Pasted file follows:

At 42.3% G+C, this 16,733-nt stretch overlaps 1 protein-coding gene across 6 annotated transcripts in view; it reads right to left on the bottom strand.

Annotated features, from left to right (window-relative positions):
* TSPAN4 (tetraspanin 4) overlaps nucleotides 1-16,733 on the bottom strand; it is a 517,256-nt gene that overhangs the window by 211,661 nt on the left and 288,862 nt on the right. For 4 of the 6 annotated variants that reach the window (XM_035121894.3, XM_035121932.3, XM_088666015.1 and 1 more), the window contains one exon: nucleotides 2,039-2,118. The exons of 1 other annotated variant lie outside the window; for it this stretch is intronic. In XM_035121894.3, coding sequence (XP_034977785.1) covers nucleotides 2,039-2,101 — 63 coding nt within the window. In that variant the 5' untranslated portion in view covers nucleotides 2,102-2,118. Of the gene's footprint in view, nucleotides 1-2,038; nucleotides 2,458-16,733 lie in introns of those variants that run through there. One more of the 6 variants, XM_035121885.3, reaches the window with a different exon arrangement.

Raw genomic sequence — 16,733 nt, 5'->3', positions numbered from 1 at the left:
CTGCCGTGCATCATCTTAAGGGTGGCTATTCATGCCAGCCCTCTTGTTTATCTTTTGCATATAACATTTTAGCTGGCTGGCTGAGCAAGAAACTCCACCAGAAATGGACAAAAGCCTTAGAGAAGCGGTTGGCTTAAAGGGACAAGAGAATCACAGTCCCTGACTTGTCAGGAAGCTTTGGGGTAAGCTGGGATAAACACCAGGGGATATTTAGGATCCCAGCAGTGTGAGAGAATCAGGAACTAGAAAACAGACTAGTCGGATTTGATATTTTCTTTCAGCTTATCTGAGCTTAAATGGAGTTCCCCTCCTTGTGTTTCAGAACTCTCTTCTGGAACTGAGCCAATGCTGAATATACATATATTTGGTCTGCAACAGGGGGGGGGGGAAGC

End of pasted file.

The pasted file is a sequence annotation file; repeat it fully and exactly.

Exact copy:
At 42.3% G+C, this 16,733-nt stretch overlaps 1 protein-coding gene across 6 annotated transcripts in view; it reads right to left on the bottom strand.

Annotated features, from left to right (window-relative positions):
* TSPAN4 (tetraspanin 4) overlaps nucleotides 1-16,733 on the bottom strand; it is a 517,256-nt gene that overhangs the window by 211,661 nt on the left and 288,862 nt on the right. For 4 of the 6 annotated variants that reach the window (XM_035121894.3, XM_035121932.3, XM_088666015.1 and 1 more), the window contains one exon: nucleotides 2,039-2,118. The exons of 1 other annotated variant lie outside the window; for it this stretch is intronic. In XM_035121894.3, coding sequence (XP_034977785.1) covers nucleotides 2,039-2,101 — 63 coding nt within the window. In that variant the 5' untranslated portion in view covers nucleotides 2,102-2,118. Of the gene's footprint in view, nucleotides 1-2,038; nucleotides 2,458-16,733 lie in introns of those variants that run through there. One more of the 6 variants, XM_035121885.3, reaches the window with a different exon arrangement.

Raw genomic sequence — 16,733 nt, 5'->3', positions numbered from 1 at the left:
CTGCCGTGCATCATCTTAAGGGTGGCTATTCATGCCAGCCCTCTTGTTTATCTTTTGCATATAACATTTTAGCTGGCTGGCTGAGCAAGAAACTCCACCAGAAATGGACAAAAGCCTTAGAGAAGCGGTTGGCTTAAAGGGACAAGAGAATCACAGTCCCTGACTTGTCAGGAAGCTTTGGGGTAAGCTGGGATAAACACCAGGGGATATTTAGGATCCCAGCAGTGTGAGAGAATCAGGAACTAGAAAACAGACTAGTCGGATTTGATATTTTCTTTCAGCTTATCTGAGCTTAAATGGAGTTCCCCTCCTTGTGTTTCAGAACTCTCTTCTGGAACTGAGCCAATGCTGAATATACATATATTTGGTCTGCAACAGGGGGGGGGGGAAGC